This article was written by Hilary O'Connor (partner), Nicola Kerr (partner), and Anne-Marie Sugrue (associate).
Associative discrimination applies when an individual suffers discrimination because of their association with a person with a protected characteristic. Currently, in the UK, associative discrimination is prohibited only in respect of direct discrimination and harassment. For example, an employee suffering harassment because of, say, the sexual orientation of a family member would be protected under the Equality Act 2010.
However, as the law stands, indirect discrimination can only apply to a person who themselves has the protected characteristic. To recap, indirect discrimination occurs where an employer applies a “provision, criterion or practice” to its workforce – a “PCP” - but the PCP has a negative and disproportionate effect on a protected group. The classic example is a PCP requiring all staff to work full time: this may be detrimental to women, a greater proportion of whom have caring responsibilities in the general population making it difficult to work full time, and may hence be indirectly discriminatory on grounds of sex.
This principle of indirect discrimination could now be extended further than just direct discrimination and harassment. An opinion from the Advocate General of the European Court of Justice (“ECJ”) in the case of Chez Razpredelenie Bulgaria AD suggests that the principle of associative discrimination may extend to indirect discrimination claims. The opinion relates to discrimination in the provision of goods and services, but if the ECJ follows this opinion, it could impact on employment law in the UK, requiring a significant change.
In this case, Ms Nikoleva, who ran a shop in a predominantly Roma region of Bulgaria, brought a claim against her electricity supplier, CRB, which had implemented a PCP in the area of installing electricity meters six meters off the ground on electricity pylons (rather than the usual one to two meters). CRB stated its practice of installing the meters higher up than normal was on the basis that a large number of meters in that area had been tampered with. This meant it was difficult for Ms Nikoleva to read the meters and she also suspected that she was being charged a higher rate for electricity than normal to compensate for electricity being lost as a result of tampering elsewhere in the district. The legal analysis centered around consideration of (1) whether Ms Nikoleva was “associated” with the Roma community, and (2) she could therefore be the victim of indirect discrimination as arguably the practices that had been implemented could put persons of the Roma community (being a protected trait) at a disadvantage – and the Advocate General decided that she was and it could.
This is only an opinion at this stage, with no binding legal effect. However, if it is followed by the ECJ, the effects of this could be wide-ranging in two important respects:
- Employers could be liable for indirect discrimination where a protected characteristic applies to someone associated with a staff member, such as a family member. The precise scope of this will only be clear when the ECJ makes its final ruling. However, returning to the example of an employer who requires full time working, it is possible to see how the legal risks could proliferate if this opinion is followed. The employer could face claims not only from women (on the basis of a traditional indirect discrimination claim) but also from, for example, employees with a disabled child. If the employer refuses to allow the employee to work part-time to care for their disabled child, and he/she can show disadvantage, this could constitute indirect disability discrimination by association with the child. This would be a significant extension of discrimination protection.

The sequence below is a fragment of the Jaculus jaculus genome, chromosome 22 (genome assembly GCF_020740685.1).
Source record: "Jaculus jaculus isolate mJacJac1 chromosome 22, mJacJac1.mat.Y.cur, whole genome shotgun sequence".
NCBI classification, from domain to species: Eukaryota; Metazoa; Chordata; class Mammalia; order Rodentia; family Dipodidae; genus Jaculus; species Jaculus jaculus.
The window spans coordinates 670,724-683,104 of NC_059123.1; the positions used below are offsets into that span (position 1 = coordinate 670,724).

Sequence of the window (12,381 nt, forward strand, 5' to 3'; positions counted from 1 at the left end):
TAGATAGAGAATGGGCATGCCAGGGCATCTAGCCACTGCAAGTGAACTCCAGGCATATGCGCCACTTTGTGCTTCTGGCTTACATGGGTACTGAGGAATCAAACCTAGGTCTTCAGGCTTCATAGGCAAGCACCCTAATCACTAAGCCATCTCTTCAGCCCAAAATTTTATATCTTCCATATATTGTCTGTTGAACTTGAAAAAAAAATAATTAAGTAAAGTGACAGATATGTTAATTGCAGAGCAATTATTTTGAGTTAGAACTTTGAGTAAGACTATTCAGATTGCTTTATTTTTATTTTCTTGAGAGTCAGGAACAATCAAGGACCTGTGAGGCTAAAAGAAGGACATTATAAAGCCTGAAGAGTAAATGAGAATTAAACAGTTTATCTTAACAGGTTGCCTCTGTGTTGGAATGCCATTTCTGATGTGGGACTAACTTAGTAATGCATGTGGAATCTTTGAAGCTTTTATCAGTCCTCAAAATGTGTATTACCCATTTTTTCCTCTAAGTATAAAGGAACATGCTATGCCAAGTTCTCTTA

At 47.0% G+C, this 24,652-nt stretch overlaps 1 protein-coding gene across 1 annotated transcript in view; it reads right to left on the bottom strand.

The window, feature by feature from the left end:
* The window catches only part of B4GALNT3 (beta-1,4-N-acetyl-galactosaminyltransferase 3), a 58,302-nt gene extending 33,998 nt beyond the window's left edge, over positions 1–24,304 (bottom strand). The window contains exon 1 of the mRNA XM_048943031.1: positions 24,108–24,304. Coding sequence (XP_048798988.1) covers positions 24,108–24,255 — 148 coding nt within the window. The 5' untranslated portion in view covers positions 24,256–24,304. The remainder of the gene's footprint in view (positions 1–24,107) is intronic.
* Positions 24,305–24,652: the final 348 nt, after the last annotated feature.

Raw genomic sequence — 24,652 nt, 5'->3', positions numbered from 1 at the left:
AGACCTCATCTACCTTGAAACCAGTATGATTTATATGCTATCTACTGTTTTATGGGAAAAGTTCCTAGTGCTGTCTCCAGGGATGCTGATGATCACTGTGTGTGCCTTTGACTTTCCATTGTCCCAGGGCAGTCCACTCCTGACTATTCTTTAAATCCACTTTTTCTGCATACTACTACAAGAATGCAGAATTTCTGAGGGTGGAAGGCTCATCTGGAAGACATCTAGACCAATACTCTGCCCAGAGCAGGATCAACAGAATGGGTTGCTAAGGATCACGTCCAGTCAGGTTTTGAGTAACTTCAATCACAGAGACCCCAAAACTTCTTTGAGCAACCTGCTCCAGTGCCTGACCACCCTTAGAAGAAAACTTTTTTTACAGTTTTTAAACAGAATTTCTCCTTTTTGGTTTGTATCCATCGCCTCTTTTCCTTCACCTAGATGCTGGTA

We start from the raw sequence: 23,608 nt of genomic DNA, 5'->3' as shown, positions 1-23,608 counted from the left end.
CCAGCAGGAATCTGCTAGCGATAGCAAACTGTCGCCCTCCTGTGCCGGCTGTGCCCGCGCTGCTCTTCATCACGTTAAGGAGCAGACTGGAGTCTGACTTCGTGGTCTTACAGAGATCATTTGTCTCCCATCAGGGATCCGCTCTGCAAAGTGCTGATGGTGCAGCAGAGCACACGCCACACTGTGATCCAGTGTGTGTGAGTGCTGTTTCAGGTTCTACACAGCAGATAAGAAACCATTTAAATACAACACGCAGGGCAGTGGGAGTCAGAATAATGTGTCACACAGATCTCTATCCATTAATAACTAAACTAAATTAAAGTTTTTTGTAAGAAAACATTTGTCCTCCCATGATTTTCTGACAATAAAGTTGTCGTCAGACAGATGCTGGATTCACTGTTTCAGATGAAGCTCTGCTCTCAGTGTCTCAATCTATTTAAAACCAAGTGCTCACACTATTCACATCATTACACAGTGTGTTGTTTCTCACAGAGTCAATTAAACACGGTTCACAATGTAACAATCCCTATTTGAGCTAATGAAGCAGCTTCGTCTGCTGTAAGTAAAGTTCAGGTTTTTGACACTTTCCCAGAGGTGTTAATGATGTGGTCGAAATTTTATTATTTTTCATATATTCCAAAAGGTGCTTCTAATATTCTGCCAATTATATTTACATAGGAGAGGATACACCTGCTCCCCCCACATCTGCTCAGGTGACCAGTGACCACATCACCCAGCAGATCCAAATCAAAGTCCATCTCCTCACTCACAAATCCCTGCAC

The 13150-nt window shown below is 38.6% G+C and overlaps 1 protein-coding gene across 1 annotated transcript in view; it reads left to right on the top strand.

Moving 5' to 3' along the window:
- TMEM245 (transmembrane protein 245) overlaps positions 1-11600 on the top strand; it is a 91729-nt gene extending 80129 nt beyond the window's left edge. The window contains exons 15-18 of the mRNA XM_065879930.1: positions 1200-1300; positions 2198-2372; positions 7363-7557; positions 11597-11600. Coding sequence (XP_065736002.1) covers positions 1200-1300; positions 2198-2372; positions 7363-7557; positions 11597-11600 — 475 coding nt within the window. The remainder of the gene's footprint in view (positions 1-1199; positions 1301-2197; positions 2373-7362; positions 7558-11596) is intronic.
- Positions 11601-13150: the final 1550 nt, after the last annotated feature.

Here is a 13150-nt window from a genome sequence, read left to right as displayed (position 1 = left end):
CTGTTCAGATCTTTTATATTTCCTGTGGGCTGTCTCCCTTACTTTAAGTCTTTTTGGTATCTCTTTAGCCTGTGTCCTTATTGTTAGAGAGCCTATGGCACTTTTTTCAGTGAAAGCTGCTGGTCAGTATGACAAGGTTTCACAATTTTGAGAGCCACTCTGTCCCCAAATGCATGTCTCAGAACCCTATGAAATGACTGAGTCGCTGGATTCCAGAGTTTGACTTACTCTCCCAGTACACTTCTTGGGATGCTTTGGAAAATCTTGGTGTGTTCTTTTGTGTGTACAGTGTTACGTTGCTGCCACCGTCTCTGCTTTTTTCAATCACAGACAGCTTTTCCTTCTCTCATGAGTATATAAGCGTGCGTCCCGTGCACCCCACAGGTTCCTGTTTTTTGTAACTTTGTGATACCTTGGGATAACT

- The case takes a very wide view of association. Here, “association” was not with a family member or friend (as in previous case law) rather with the community where Ms Nikoleva lived. This could greatly broaden the number of employees potentially within scope of the legislation.
Employers could still objectively justify a PCP as a defence to an allegation of indirect discrimination. However, this would be a significant additional hurdle for employers, especially as justification is often something of a grey area.
If followed, this opinion would represent a significant widening of the scope of discrimination protection. Most importantly for employers, it would introduce real practical difficulties. An employer can, perhaps, be reasonably expected to assess the impact of its policies and practices upon staff in light of any protected characteristics they have. However, making the same assessment in light of the protected characteristics of family or friends of employees, or even their local community, is another matter and seems an unfairly onerous and in many cases impractical task.
We will watch the progress of this case and will report back on any further developments.